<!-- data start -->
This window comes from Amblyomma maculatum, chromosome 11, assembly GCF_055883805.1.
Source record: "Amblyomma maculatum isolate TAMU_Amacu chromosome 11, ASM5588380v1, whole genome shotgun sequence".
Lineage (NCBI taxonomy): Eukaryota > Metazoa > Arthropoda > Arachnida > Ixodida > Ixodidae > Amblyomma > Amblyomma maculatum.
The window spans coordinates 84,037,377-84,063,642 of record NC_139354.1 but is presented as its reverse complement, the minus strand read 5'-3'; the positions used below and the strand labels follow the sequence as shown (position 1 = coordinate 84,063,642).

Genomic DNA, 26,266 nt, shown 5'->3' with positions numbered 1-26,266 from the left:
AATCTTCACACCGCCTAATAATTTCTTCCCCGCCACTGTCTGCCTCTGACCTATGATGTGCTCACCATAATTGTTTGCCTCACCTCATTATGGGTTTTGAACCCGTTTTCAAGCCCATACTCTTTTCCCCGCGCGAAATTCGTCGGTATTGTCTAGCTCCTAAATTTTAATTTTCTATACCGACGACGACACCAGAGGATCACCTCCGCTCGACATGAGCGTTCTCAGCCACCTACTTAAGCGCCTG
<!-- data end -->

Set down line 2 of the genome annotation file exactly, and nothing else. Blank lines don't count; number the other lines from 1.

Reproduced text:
Source record: "Amblyomma maculatum isolate TAMU_Amacu chromosome 11, ASM5588380v1, whole genome shotgun sequence".